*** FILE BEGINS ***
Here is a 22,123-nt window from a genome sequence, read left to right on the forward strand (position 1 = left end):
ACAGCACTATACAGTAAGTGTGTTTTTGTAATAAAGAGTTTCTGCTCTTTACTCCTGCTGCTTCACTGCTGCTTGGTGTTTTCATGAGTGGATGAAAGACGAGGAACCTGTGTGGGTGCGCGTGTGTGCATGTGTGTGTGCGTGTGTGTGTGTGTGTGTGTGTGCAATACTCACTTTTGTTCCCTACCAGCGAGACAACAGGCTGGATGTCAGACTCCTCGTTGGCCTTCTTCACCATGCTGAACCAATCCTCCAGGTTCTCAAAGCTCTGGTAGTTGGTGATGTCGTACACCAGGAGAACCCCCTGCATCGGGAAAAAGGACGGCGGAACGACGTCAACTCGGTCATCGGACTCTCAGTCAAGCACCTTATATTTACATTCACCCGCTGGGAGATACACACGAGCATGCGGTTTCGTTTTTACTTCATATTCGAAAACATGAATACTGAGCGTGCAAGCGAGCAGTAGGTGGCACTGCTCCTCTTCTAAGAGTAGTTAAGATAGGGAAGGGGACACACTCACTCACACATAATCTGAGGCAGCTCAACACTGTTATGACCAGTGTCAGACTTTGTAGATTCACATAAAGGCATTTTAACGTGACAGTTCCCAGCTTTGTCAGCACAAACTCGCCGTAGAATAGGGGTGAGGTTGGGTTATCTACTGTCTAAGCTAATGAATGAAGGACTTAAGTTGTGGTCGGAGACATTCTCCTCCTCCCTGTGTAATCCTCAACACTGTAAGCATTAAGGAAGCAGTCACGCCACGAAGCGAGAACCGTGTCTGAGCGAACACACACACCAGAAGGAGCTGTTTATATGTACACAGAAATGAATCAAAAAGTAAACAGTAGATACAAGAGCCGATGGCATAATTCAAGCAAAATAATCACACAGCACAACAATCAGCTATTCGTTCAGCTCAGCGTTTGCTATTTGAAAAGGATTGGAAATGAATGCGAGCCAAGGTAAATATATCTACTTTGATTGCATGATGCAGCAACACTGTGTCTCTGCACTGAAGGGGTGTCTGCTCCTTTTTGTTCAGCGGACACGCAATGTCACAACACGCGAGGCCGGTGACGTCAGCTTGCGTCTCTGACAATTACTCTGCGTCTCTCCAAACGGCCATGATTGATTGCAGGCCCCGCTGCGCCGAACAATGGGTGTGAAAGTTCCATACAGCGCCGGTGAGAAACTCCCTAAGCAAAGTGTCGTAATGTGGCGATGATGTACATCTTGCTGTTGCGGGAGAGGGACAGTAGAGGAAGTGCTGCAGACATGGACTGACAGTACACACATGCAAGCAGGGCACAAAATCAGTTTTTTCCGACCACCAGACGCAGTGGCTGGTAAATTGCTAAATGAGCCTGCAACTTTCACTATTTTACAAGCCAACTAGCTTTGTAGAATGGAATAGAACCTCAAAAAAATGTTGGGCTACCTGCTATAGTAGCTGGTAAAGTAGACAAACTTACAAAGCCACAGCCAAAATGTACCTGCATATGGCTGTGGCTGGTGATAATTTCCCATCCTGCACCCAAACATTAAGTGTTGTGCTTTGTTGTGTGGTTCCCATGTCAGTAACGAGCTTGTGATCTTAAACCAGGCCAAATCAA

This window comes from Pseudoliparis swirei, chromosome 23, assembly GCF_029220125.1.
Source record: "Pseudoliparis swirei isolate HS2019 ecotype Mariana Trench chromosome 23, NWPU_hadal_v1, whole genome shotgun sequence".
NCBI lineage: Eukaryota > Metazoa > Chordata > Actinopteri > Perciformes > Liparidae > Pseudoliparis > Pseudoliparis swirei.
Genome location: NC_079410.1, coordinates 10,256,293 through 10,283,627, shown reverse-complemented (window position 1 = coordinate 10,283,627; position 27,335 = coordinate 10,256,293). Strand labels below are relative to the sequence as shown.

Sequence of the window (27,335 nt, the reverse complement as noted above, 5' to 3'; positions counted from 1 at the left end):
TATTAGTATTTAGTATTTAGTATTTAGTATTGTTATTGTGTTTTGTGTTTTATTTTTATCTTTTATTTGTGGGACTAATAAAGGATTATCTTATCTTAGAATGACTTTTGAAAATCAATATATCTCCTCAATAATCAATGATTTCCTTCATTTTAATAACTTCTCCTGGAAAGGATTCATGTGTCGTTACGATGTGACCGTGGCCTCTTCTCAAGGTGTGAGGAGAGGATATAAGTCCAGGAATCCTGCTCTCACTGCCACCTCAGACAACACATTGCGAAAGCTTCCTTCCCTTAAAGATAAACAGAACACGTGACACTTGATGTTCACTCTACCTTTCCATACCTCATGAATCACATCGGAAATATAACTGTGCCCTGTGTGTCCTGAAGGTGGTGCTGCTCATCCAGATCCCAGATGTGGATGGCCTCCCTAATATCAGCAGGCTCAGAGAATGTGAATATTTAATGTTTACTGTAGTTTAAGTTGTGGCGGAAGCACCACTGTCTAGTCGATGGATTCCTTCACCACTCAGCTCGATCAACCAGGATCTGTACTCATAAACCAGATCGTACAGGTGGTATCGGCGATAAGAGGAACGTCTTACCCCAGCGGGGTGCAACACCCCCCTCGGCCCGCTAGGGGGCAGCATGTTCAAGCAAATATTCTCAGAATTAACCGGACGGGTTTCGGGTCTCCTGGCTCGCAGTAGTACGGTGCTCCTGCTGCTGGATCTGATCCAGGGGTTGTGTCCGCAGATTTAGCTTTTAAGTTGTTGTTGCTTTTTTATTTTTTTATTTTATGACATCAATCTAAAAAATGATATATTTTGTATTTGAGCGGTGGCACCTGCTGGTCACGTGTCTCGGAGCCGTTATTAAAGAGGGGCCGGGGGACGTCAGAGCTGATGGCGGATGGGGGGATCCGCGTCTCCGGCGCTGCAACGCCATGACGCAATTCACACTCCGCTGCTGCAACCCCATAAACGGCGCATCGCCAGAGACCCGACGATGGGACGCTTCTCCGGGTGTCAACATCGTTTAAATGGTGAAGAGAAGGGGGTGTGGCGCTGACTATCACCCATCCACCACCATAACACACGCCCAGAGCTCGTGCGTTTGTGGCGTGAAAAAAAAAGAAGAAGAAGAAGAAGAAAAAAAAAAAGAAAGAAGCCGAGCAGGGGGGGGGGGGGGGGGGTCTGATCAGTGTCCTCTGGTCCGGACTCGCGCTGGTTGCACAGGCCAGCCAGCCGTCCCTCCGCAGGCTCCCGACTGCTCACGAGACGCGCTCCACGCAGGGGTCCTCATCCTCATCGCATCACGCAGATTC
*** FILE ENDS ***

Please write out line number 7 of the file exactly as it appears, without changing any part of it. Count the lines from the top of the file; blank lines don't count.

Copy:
Sequence of the window (27,335 nt, the reverse complement as noted above, 5' to 3'; positions counted from 1 at the left end):